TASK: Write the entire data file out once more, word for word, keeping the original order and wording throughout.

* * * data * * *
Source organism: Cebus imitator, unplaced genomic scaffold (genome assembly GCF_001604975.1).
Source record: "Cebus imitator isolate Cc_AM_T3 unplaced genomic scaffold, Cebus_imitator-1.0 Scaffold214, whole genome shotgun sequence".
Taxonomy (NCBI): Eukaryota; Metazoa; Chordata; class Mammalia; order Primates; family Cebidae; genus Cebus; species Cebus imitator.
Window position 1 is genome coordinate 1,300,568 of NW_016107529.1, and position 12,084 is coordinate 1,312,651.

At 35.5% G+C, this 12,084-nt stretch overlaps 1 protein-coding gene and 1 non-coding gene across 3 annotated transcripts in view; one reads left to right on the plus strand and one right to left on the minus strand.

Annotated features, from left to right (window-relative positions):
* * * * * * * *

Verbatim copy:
Source organism: Cebus imitator, unplaced genomic scaffold (genome assembly GCF_001604975.1).
Source record: "Cebus imitator isolate Cc_AM_T3 unplaced genomic scaffold, Cebus_imitator-1.0 Scaffold214, whole genome shotgun sequence".
Taxonomy (NCBI): Eukaryota; Metazoa; Chordata; class Mammalia; order Primates; family Cebidae; genus Cebus; species Cebus imitator.
Window position 1 is genome coordinate 1,300,568 of NW_016107529.1, and position 12,084 is coordinate 1,312,651.

At 35.5% G+C, this 12,084-nt stretch overlaps 1 protein-coding gene and 1 non-coding gene across 3 annotated transcripts in view; one reads left to right on the plus strand and one right to left on the minus strand.

Annotated features, from left to right (window-relative positions):